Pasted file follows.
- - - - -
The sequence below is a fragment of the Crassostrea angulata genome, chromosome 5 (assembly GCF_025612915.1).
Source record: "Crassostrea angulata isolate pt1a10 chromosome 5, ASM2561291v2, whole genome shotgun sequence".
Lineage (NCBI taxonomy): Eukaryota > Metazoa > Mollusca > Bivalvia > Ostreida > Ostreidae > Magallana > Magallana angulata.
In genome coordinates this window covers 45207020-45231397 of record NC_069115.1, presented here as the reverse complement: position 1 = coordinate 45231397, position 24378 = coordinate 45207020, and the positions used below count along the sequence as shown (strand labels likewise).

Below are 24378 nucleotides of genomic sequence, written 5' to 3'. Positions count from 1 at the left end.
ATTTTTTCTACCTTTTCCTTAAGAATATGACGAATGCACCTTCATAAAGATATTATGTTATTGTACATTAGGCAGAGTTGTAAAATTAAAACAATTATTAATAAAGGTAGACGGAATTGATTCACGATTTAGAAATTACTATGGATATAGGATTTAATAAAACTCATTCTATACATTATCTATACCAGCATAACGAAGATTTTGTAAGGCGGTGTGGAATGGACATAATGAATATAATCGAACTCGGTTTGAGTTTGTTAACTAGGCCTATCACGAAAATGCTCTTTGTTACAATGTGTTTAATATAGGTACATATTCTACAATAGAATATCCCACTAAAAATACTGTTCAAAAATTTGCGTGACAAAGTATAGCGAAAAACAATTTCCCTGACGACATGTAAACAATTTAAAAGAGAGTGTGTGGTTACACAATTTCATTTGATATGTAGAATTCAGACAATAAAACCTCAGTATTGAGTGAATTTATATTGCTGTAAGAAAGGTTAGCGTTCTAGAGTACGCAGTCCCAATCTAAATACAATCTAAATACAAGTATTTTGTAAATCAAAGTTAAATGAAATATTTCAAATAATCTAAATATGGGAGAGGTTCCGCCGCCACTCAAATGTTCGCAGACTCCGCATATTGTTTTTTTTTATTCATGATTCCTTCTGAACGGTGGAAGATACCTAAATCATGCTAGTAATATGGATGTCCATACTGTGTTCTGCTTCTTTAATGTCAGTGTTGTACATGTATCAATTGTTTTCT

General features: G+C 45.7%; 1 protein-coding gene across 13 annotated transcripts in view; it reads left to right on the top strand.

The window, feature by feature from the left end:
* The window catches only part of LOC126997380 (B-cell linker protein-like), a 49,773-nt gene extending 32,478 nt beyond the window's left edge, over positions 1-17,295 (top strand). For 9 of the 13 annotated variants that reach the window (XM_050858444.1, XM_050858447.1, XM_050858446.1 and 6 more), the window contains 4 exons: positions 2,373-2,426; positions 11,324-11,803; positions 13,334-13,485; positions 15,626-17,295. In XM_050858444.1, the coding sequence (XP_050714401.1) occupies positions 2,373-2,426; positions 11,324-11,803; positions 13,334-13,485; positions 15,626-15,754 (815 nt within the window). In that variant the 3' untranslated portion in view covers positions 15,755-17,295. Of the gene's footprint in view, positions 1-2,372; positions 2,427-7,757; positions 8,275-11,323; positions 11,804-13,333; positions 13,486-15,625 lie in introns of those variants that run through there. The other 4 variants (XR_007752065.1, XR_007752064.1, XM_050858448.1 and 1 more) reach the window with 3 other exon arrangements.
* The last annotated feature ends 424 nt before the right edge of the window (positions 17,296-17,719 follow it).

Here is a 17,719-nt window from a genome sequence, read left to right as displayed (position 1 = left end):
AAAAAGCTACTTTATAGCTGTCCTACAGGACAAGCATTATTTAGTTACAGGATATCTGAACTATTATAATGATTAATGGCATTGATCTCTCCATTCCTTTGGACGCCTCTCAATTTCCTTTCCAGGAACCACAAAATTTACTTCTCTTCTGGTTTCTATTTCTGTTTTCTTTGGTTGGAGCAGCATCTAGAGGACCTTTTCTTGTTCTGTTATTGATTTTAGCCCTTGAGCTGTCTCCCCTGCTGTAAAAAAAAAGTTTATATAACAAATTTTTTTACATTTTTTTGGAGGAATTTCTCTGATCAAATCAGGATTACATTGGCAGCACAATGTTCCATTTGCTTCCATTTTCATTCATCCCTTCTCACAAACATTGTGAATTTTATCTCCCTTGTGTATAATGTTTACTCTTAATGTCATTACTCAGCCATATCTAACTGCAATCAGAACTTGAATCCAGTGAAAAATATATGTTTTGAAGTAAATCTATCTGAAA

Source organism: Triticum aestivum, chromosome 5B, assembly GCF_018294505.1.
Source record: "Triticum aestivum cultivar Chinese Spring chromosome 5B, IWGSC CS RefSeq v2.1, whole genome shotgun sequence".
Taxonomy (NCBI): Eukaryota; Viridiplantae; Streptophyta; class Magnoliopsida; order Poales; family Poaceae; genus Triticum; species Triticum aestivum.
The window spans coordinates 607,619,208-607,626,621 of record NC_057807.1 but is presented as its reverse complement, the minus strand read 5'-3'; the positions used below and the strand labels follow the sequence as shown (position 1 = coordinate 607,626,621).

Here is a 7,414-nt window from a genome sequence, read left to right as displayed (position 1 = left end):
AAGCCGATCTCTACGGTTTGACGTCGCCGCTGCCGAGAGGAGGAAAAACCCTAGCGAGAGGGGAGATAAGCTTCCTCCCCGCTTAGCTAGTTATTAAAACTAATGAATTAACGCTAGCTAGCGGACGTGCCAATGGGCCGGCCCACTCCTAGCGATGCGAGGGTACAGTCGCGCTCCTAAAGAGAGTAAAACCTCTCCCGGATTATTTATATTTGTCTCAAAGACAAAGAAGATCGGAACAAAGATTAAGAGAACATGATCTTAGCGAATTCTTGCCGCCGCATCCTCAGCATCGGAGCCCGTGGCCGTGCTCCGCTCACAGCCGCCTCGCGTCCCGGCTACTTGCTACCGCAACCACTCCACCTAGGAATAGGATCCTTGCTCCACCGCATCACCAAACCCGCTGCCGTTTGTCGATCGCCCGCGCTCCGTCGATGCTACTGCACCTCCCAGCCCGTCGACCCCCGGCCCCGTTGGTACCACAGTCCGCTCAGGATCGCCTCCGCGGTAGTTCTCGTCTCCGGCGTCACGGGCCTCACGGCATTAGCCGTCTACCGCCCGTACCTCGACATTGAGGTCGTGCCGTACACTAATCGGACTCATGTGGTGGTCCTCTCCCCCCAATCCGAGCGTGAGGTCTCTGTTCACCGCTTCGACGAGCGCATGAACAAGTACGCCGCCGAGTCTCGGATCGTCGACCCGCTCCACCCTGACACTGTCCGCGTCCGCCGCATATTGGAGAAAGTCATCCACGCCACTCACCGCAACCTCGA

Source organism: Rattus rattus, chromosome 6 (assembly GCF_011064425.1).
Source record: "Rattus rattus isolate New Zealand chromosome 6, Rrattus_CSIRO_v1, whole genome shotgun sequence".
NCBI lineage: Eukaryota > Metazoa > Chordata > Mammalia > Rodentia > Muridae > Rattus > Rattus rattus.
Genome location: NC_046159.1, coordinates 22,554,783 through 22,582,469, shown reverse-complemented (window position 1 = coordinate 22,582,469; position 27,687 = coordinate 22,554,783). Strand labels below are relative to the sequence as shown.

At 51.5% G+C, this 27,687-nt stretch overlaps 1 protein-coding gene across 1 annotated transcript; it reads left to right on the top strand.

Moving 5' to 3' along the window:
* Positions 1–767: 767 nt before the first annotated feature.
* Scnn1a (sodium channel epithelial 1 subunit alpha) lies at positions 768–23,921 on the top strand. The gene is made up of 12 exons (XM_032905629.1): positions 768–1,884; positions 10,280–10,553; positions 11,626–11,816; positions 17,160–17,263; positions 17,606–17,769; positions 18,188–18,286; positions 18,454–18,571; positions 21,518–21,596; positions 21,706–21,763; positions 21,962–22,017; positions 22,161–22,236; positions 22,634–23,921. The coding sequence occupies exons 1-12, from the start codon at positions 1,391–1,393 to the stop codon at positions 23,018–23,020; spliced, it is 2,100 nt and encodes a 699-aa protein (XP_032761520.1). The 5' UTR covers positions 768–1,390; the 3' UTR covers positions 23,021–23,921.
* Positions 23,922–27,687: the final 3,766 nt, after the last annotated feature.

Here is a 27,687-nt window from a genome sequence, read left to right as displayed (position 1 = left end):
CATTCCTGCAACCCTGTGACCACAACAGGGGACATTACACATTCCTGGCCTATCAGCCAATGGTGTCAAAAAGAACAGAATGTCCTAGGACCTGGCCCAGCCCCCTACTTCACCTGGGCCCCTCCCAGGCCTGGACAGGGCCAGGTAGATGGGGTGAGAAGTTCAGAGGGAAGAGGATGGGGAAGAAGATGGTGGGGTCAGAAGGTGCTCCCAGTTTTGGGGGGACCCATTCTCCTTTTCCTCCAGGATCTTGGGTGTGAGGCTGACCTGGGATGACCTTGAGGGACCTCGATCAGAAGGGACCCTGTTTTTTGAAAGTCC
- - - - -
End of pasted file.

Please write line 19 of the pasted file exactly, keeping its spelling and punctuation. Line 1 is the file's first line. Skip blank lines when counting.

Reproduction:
Source organism: Rattus rattus, chromosome 6 (assembly GCF_011064425.1).